Then you finally move enough to look into the pool and give this person a piece of your mind, when you realize they are drowning. What would have to "happen" for you to lose you anger and get in touch with caring about them?

Nothing. Your anger is just gone in a poof, you become instantly overcome with a deep desire to help.

Love is just there, in every moment. It's a decision.

Love is just there in every moment. OK, I just said that. But...

Does that sound possible? Does that sound true? Why would you even care?
I'm reminded of an extraordinary day, a day when everyone in New York - and then around the world - suddenly became aware of the presence, the importance and the interconnectedness of us all. We were deeply moved by the preciousness of life.

What I notice when I think about 9/11 is, that day people made a choice to love, to care, to feel connected. You didn't have to. You just did. That choice is available always. Why is it important to know this? 

So you can.

Listen to the show here

There is something about saying "Go For Your Dream" that just bugs.  I think it's my project experience clashing with my woo-woo side.  Or maybe it's just there's so much about 'just going for it' that just doesn't work.  My dilemma? Dreams are really important things, important enough to do and not just talk about.  At the same time, a dream without any action is just a nice fantasy escape - a vacation in your mind. 

To take them from thought to animated life form you have to start the engine, act, move and sometimes that involves failing.  Ah.  That's risky.   So dreams are delicate balances of visioning and doing.  Too much doing and it's exhausting and frustrating, too much dreaming and it disappointing and saddening,  which is why I imagine most dreams end up untested, much less unfulfilled.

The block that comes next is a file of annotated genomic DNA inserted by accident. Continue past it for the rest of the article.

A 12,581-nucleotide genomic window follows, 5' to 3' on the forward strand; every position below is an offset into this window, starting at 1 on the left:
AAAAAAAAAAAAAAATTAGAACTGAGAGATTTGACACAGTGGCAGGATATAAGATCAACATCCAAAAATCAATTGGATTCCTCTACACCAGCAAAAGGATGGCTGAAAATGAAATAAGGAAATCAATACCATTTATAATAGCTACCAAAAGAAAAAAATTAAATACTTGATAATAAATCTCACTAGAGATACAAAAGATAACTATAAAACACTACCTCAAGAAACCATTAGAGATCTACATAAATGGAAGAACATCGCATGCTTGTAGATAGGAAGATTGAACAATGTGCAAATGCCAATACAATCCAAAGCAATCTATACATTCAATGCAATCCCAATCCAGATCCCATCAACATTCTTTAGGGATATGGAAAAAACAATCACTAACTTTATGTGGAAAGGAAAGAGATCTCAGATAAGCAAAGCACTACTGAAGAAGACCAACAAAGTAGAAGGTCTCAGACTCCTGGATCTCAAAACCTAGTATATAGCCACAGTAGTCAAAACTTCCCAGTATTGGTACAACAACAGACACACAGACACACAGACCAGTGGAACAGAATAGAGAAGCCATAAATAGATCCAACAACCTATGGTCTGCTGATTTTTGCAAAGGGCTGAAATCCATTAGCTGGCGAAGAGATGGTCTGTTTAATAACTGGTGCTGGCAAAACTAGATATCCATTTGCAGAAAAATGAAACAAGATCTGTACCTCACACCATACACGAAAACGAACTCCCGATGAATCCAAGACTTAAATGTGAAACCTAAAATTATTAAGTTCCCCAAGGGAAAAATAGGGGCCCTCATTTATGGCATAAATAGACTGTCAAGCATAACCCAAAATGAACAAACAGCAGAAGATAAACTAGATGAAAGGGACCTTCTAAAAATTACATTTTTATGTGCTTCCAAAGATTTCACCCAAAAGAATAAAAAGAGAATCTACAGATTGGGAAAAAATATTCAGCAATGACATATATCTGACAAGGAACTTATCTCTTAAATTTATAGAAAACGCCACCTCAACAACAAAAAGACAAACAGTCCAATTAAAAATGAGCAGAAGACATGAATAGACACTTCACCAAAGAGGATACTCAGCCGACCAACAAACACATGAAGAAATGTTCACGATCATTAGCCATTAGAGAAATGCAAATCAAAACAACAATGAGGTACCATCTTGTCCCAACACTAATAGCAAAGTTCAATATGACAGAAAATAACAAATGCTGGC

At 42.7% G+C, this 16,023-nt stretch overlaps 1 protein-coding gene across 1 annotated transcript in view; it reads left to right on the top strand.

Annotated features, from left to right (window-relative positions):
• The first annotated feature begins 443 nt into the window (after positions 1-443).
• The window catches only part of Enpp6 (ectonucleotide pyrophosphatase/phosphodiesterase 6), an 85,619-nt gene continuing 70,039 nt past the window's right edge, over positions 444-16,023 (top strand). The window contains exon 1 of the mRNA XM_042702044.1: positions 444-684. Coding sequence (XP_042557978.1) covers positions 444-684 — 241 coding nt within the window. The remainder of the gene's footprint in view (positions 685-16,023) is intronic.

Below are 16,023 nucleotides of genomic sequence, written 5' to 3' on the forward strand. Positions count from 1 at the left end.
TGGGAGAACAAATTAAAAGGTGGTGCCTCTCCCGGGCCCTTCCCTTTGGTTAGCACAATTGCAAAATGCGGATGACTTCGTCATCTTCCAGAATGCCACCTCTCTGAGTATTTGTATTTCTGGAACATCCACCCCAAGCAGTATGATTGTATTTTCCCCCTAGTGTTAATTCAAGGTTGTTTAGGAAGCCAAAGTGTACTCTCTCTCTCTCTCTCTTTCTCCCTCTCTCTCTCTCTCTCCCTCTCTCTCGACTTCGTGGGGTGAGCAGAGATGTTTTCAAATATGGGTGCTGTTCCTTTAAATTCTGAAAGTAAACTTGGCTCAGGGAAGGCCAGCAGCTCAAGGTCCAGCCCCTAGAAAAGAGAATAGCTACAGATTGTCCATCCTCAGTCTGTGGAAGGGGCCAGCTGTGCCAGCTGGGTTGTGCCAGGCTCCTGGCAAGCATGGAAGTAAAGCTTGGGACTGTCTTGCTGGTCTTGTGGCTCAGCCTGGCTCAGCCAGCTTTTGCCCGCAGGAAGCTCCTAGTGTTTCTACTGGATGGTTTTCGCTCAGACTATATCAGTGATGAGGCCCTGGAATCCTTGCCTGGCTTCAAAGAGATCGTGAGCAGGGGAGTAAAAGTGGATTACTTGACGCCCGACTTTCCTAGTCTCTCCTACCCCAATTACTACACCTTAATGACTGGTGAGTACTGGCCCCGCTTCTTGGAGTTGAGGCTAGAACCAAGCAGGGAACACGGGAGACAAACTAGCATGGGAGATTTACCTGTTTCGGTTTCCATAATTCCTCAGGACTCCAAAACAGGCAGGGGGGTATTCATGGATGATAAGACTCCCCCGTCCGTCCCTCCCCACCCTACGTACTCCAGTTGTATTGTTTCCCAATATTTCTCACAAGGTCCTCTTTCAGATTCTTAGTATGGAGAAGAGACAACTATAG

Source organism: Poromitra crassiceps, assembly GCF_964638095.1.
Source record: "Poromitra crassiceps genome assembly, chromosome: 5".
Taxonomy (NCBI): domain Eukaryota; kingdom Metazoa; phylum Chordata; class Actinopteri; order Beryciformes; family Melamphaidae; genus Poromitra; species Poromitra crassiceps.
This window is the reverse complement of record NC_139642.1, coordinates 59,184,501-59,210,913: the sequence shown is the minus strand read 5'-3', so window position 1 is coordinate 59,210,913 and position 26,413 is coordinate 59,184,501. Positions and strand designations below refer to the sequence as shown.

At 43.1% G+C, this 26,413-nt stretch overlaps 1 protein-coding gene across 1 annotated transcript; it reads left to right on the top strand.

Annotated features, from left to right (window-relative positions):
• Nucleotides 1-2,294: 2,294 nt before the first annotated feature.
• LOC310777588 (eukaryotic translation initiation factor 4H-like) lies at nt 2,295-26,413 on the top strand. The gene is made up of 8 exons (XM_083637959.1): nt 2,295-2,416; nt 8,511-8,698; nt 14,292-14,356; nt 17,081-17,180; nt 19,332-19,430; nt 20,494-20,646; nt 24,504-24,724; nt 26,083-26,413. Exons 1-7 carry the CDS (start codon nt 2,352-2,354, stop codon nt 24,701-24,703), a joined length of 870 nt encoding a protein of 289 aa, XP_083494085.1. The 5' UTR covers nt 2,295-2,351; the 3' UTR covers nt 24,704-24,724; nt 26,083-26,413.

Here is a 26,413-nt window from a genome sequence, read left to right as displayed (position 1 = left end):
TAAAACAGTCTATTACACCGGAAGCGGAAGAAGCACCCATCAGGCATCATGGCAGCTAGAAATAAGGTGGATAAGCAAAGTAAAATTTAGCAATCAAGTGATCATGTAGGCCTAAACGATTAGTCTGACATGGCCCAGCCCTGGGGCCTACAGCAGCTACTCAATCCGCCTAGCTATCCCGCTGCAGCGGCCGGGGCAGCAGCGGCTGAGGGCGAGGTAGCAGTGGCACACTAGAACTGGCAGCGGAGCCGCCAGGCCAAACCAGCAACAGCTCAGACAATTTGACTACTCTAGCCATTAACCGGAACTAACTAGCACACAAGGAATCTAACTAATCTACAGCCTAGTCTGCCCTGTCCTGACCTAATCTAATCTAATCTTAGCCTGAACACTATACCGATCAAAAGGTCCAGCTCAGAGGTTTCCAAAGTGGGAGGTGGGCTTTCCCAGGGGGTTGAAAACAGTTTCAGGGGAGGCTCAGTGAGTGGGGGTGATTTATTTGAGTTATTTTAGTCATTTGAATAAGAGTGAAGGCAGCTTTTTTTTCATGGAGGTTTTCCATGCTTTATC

What makes dreams both important and amazing is not just 'getting them' but being involved in their gestation, having fun, watching something get born. And who you become in the process of their birth. Now that is beautiful. Something comes to life that never existed before except in your mind.  That is truly awesome.

OK, so maybe it's not so 'awesome' to you if it's an IP network installation.  But it would be if it were something that mattered to you.  It would be if it were something you could see for yourself in your mind and you liked the look of  (and that IP network matters to someone too...)

I've been involved in the "30-days to Create the Impossible" program with Michael Neill in the month of January, coaching those in the program, and I'm so in the center of this topic, I can't tell you how moving it is to watch dreams be born (more about the program on http://geniuscatalyst.com, though, it's closed now).  We are just finishing the second program and again, it's incredible the beauty, the relief, the joy of finally experiencing what's actually possible to create.   To witness dreams grow their wings in front of your eyes.

Of course that's nothing compared to what the person feels as it's happening.  They get reborn too.

What I keep thinking about as this particular program comes to a close, is that for some, 30 days won't be quite enough to complete a big project.

What to do when you have "that thing you can see in you mind" but it's a big goal and requires a bit of sticking power?